The start of school seems to be a good time to do many things. It just seems a natural starting point for making changes or starting new ventures. With the kids in school, there may be more time for parents to attend to the little details that get shoved aside over the summer. One such detail is a logbook for your child(ren) on the spectrum. This can be an invaluable tool for dealing with teachers, doctors, therapists and your child’s behavior.
Autism requires high maintenance
Autistic children often have numerous medical appointments, therapies, medications, vitamins and more. It’s hard to keep up with sometimes. It’s even harder for a teacher or doctor to keep up with all of your child’s special considerations. This can lead to misinformation, confusion and even incorrect medications. The appointments, along with illnesses, major behavioral episodes and more, can cause your child to miss school at a greater than average rate. Add to the list the differing opinions among the various doctors, therapists and teachers and you have a recipe for disaster, or at least wildly varying instructions and methods for handling different problems.
Autistic children need consistency
One thing almost everyone agrees on is that autistic children need consistency and benefit greatly from routines, structure and “sameness.” But maybe the TEACCH therapist recommnends one method, the teacher recommends another, and then the speech therapist offers yet another suggestion. How to follow advice and maintain a consistent approach with your child? It’s very difficult, especially if one practitioner disagrees with another, which is not an uncommon occurrence.
A logbook can help
While a logbook can’t resolve differences among practitioners, it can go a long way toward helping you to determine which approach works best, keep a journal of appointments and medications, and keep all your child’s information in one place. Although most doctors, teachers and therapists will tell you that no one knows your child as well as you do, it seems hard for them to actually put that theory into practice, and they instead practice as if you know the least of anyone about your child. You don’t have a medical or psychological degree, so how can you be heard? With a very clearly documented logbook or journal.
What to include in a journal for your autistic child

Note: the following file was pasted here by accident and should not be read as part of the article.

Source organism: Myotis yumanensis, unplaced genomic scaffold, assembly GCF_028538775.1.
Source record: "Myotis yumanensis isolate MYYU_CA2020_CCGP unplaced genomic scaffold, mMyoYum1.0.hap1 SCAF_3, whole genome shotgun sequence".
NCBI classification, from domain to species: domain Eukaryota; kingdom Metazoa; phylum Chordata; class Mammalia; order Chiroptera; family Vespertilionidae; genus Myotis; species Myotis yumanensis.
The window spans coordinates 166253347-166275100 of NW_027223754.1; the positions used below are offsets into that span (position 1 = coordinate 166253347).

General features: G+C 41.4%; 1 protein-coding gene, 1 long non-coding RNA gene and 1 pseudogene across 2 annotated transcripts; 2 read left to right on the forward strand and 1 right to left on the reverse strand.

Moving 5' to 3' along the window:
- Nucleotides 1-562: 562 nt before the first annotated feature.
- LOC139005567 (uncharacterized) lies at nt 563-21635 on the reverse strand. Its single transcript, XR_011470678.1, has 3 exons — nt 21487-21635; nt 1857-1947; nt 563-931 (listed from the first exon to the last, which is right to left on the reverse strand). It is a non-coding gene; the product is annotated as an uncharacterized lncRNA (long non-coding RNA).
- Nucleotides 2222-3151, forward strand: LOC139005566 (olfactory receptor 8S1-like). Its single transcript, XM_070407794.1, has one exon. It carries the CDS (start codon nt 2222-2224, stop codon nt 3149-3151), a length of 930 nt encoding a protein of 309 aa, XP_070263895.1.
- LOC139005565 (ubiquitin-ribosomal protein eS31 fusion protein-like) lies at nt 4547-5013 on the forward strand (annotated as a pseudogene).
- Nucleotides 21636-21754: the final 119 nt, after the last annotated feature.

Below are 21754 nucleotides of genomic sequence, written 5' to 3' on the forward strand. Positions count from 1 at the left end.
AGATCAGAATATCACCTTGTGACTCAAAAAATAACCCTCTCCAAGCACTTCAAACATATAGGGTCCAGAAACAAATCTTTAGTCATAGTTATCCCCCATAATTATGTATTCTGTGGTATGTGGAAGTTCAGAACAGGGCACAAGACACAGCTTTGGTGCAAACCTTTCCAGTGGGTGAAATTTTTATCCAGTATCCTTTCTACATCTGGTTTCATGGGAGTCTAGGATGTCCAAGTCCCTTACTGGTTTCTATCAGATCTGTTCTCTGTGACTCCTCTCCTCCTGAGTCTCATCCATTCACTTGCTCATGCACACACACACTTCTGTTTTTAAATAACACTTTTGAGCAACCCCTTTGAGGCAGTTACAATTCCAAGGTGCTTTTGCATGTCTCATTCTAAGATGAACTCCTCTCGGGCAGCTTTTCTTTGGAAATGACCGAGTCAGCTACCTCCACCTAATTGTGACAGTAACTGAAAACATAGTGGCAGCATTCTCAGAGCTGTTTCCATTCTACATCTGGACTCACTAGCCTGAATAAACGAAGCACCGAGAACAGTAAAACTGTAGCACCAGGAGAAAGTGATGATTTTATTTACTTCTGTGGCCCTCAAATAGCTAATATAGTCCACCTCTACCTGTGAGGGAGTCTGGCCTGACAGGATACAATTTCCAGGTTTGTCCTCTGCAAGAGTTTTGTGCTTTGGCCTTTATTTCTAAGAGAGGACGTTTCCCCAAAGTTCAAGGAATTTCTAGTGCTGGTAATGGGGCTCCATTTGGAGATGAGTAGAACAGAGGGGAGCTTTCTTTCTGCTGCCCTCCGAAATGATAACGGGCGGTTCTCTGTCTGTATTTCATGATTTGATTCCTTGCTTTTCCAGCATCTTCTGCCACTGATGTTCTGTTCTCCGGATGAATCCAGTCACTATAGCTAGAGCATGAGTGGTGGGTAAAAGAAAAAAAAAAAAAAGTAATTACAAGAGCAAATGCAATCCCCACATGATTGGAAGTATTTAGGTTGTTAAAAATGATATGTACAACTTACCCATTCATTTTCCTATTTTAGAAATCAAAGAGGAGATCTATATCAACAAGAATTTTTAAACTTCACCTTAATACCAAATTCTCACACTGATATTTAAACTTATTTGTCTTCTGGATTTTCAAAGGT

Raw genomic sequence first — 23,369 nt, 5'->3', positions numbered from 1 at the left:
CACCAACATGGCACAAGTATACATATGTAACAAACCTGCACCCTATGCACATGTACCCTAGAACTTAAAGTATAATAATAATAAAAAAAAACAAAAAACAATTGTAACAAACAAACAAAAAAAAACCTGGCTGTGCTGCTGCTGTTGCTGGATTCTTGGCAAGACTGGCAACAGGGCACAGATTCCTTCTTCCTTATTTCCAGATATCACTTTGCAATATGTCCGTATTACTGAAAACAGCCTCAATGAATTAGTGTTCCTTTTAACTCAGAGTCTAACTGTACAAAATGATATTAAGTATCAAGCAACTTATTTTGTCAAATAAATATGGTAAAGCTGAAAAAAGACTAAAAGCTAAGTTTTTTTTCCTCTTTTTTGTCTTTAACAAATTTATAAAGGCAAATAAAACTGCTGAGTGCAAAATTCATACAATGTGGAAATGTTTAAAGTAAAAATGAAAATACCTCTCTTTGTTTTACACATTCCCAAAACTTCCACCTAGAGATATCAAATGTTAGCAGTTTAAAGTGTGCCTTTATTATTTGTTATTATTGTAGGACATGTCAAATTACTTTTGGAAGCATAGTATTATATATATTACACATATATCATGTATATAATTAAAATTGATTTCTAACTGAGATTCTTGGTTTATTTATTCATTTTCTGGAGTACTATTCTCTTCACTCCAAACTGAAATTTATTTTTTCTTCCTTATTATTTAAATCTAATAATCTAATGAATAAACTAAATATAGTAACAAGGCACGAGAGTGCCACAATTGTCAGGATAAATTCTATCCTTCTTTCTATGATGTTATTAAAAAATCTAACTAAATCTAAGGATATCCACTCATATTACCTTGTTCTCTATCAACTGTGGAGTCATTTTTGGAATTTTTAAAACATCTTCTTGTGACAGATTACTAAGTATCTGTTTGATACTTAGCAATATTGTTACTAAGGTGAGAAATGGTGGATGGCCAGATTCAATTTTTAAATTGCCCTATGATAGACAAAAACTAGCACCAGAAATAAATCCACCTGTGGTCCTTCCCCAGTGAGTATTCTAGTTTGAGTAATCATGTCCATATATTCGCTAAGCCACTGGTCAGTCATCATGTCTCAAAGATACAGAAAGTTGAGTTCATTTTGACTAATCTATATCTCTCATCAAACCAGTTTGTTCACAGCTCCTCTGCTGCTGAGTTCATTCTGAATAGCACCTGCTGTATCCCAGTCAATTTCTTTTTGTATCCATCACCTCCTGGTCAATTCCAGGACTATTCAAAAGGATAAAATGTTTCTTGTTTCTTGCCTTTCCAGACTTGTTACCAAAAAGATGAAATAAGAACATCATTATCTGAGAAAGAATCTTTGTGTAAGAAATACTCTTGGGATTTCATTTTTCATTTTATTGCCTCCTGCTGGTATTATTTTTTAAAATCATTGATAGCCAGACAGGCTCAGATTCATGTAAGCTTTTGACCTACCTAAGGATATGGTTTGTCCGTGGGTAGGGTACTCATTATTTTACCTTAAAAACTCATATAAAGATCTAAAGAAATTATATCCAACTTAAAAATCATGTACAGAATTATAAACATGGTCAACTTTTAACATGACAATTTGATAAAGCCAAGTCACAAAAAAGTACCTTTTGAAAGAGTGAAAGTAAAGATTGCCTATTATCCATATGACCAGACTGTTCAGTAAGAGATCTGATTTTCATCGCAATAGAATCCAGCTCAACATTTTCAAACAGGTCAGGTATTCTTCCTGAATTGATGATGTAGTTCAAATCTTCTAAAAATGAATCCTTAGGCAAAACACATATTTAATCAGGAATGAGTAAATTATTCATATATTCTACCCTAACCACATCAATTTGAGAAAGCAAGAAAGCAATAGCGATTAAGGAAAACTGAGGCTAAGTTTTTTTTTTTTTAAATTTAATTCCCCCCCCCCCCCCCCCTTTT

Here’s a checklist of items you can put into the logbook. This is by no means an exhaustive list, and you may have other ideas (if you do, would you post them in the comments, so everyone can benefit?):
- a list of all of your child’s medications and supplements and the date it was last updated or changes made,
- the names and phone numbers of all doctors, therapists, teachers and caregivers who work with your child
- any allergies your child has to food or medicines,
- details of behavior problems including dates, triggers (suspected or known), length of time for any tantrums, self-injurious behaviors (SIB) or crying, what helped or didn’t help, etc.
- specific suggestions, plans or advice from practioners
- tardiness or absences from school along with the reason and any documentation to support the reason,
- if you have sought help with the reason for tardiness or absences, document your quest for help: who helped, what was tried,
- emergency information,
- your child’s likes and dislikes, preferred method of communication, best way to soothe, etc.
- Use your logbook to document everything you might need, for example, the next time a doctor treats you as if you don’t know what you’re talking about. It’s amazing how much more respect a parent gets when she presents charts, documentation and lists.
- Take your journal to each appointment.
- Give each practitioner, including the school, a copy of the list of practitioners and the medications/supplements, and take them an updated copy each time you visit.
- Area school systems, such as Wake County School System, Durham County Schools or surrounding counties have strict guidelines about attendance, but will be much more understanding if you can easily show documentation for any absences or lateness. This becomes more important as you approach the maximum number of absenses, because you will be required to provide additional documentation above that which you may have sent to the teacher at the time of an absence.
Subscribe or check back after Labor Day for more examples and tips, and free charts and other forms you can download.
Other articles by AJ:
How to use the new MyPlate icon to help your autistic child eat better
Autism & Food Issues
Dealing with the initial diagnosis of autism.